One of the main changes done to Wonder Woman’s origin story in the upcoming DCEU comic book movie is the period setting.
When the Amazonian princess was created by William Moulton Marston back in the early 1940s, the setting was World War II. Diana of Themyscira had won the right to return Steve Trevor (who was a U.S. intelligence officer whose plane crash-landed on Paradise Island) to Man’s World, where she fought not only crime but also the evilness of the evil Nazis.
As most of you already know, the movie directed by Patty Jenkins has shaken things up a bit by changing the setting to 1918 Europe, toward the end of the First World War. The reason invoked? The similarities with today’s world. “We are in a very WWI world today with nationalism and how it would take very little to start a global conflict,” Heinberg told Entertainment Weekly, adding: “It’s the first time we had an automated war. The machine gun was a new invention. Gas was used for the first time. New horrors were unleashed every day.”
Jenkins added that, at first, she had some reservations about setting the movie during the Great War, since the superheroine's comic book origins were rooted in World War II. But I have to say, I really dig the reasons for the change. There's also the fact that it sets the Warner Bros. movie apart from Marvel's Captain America: The First Avenger, which took place during the Second World War:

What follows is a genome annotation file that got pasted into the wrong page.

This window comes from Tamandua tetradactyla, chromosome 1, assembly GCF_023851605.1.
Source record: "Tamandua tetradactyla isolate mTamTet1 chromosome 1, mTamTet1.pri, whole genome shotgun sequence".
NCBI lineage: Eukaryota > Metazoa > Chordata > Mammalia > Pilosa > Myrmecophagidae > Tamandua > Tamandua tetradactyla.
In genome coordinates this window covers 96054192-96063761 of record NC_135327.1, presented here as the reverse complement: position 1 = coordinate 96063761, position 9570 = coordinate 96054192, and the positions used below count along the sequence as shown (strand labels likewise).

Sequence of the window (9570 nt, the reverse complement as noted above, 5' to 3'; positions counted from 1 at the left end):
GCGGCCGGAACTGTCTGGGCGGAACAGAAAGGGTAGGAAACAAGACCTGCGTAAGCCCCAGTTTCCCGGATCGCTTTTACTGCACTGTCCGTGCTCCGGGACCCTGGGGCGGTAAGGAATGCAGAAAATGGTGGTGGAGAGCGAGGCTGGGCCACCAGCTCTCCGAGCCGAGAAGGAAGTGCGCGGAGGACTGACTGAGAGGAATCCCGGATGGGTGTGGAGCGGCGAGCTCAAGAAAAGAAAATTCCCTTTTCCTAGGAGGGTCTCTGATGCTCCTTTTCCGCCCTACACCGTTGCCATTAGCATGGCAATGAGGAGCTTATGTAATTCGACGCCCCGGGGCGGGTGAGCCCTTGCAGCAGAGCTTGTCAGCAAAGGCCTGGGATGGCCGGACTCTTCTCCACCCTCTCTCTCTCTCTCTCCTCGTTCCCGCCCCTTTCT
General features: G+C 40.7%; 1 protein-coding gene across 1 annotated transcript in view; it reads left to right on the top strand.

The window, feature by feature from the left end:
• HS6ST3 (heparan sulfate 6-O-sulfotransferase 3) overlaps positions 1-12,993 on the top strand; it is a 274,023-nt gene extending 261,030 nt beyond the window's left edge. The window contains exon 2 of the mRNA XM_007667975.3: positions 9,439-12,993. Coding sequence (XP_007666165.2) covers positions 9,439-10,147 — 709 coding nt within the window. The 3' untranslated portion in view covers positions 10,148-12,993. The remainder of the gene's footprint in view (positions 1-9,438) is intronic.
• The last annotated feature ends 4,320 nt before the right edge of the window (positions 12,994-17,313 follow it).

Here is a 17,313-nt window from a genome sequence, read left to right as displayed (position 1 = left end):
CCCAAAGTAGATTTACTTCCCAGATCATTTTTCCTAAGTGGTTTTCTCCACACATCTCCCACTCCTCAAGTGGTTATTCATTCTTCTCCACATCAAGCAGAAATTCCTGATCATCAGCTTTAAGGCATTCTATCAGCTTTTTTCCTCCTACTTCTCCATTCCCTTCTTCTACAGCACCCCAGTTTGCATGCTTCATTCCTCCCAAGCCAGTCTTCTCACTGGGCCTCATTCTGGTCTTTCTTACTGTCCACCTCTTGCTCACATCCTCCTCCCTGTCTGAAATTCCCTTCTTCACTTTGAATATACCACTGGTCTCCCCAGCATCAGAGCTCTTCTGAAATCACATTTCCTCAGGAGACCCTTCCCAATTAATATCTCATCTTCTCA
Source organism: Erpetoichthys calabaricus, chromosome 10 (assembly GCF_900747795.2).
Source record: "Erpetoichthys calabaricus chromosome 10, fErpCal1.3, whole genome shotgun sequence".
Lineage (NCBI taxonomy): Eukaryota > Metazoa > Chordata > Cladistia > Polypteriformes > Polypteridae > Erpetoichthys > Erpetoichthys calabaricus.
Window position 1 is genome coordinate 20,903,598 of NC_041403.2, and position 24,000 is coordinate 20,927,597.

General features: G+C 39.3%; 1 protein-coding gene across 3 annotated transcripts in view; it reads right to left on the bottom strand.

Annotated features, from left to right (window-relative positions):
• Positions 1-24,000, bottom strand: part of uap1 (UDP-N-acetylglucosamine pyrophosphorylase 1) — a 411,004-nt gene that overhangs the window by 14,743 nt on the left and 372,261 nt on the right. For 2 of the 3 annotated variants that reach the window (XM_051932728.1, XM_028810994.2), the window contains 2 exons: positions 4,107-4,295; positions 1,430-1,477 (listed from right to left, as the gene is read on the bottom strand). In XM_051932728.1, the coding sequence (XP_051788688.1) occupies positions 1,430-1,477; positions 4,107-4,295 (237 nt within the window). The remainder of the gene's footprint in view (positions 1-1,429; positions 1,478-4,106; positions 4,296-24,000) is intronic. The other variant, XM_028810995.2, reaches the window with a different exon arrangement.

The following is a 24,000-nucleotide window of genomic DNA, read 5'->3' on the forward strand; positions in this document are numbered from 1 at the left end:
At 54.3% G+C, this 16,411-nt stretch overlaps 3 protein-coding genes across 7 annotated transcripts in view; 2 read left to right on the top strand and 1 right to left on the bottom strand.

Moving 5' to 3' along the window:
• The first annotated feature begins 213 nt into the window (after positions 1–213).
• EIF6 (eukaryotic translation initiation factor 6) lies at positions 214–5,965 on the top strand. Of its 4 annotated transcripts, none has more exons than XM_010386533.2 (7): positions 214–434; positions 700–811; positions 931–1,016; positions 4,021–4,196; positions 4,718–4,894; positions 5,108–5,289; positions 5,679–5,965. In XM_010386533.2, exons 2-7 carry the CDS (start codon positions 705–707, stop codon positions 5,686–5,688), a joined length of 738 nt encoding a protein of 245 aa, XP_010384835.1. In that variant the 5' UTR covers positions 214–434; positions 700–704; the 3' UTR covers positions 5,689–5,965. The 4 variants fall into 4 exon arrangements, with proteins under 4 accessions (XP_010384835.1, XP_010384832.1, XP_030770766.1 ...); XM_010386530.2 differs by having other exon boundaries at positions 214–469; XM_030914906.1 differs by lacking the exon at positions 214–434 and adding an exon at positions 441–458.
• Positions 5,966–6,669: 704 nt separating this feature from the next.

“At first, I questioned it because it wasn’t her actual origin story, but very quickly I saw the genius behind it. World War I is the first time that civilization as we know it was finding its roots, but it’s not something that we really know the history of. Even the way that it was unclear who was in the right of WWI is a really interesting parallel to this time. Then you take a god with a moral compass and a moral belief system, and you drop them into this world, there are questions about women’s rights, about a mechanized war where you don’t see who you are killing. It’s such a cool time.”
What do you think? Wonder Woman opens on June 2.